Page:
HWM: How long does it take you to write a song? What is your creative process?

Ryan Hall: Anywhere from one morning to several months, I think. My song “hypothesis” was written a couple mornings before my first EP was supposed to drop, and I just got a sudden burst of inspiration. I literally wrote it and recorded a voice memo of it and released it as the voice memo just because of how insanely impulsive it was. And then I’ll have other songs that I’ll spend weeks crafting the lyrics to just to make sure it has the perfect imagery. At the end of the day, it’s kind of always the same.

HWM: What is your creative process?

Ryan Hall: My songwriting process has changed a lot in the past year. Especially being signed to a major label now, I have to think a lot more about how people are gonna receive the music and how well it’s gonna do. Which kinda sucks, but also is kind of a cool challenge to put myself through every single time I decide to write a song. Once I finish a demo of a song, I have to send it to my managers and get their thoughts on it before I can even think about getting it mixed or mastered or put out yet. And I think there’s also a beauty in posting unreleased stuff on TikTok, or stuff that I just wrote, because then I can see if a song does well there. It’s another thing with my marketing brain. But there’s also another side to that where I really really value the creative process and I really really value the spiritual integrity of the message that I’m trying to put out. I usually sit down first with a guitar or piano and try to come up with a cool motif that I like a lot. Basically I start off with that motif and I start writing whatever comes to mind and then build upon what I was originally thinking. It just becomes a giant tree of thought and experimentation. And then there’s production and a bunch of other elements.

HWM: Where do you get inspiration for your songs?

Ryan Hall: A lot of the time, I’ll hear something in one song that I’m listening to and completely flip the way I’m listening to it and hear my own song in my head and the way I’d flip that thing into my own writing. So a lot of the time it comes from any specific moment in a song that I gravitate to and expand on. But lately, the inspiration has come from more within than anything. I feel more in my skin than I have ever, especially with songwriting. I feel like with a lot of the new music I’m working on, I’m moving into my own sound and not just a bunch of this and this and this.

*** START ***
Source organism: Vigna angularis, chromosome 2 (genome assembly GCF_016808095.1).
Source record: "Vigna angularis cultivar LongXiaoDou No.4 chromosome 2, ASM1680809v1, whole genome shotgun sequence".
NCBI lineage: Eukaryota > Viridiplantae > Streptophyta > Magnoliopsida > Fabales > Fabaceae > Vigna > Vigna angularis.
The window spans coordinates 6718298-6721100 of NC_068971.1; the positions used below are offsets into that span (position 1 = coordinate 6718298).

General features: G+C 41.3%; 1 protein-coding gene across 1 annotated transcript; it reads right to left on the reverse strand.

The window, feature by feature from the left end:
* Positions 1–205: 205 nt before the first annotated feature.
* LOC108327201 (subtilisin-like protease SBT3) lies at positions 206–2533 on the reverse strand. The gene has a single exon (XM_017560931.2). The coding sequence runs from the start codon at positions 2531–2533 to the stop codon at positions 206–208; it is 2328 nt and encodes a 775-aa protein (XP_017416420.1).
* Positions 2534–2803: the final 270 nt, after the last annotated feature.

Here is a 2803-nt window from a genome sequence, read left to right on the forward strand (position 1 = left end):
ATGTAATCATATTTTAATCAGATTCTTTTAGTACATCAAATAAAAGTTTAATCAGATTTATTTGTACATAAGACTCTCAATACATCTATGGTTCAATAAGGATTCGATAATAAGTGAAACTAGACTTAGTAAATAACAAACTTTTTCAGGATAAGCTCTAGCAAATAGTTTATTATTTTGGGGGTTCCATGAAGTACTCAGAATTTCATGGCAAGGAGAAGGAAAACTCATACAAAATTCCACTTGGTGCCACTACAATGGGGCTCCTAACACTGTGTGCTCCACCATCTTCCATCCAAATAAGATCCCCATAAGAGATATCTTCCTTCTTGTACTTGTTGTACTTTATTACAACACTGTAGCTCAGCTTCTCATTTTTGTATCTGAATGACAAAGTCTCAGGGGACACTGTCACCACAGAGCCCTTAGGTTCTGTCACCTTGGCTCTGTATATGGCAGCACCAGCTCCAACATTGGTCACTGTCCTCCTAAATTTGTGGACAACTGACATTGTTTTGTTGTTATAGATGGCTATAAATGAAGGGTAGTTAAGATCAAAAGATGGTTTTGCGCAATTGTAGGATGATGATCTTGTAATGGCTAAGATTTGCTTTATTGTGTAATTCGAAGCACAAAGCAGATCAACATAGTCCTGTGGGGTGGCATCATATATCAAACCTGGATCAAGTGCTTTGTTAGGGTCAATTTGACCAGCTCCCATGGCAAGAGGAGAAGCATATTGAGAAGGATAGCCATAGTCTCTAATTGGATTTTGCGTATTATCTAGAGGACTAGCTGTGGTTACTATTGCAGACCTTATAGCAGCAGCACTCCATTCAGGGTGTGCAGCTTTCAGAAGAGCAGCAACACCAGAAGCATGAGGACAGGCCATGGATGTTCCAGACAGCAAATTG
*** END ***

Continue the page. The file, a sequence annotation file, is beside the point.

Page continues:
HWM: What is your production process like?

Ryan Hall: I like to compare my production process to painting a really really intricate realist painting where you have to seriously go in on each of the details and spend time working on stuff that no one’s gonna notice. No one’s gonna really care about that stuff in the long run, or when they look at the painting and see a face, they don’t see the hours that went into the teeny bit of shadow on the side of the face. When I produce things, I hone in on the very very subtle things, and those very very subtle things add up to become a larger thing and a much more recognizable thing, especially to the listener. The difference between a producer listening to their own song and the listener listening to their own song – there’s such a weird dynamic. It’s just a matter of building up on very small and intricate details. Once I get an idea in my head, I can’t stop visualizing and creating that idea until I’m fully satisfied and can fully understand where my musician brain was trying to go with it.

HWM: Are you the type of musician to write lyrics first and then put in onto music and beats? Or do you create a beat first and then write music or lyrics for that beat? Or do you do both?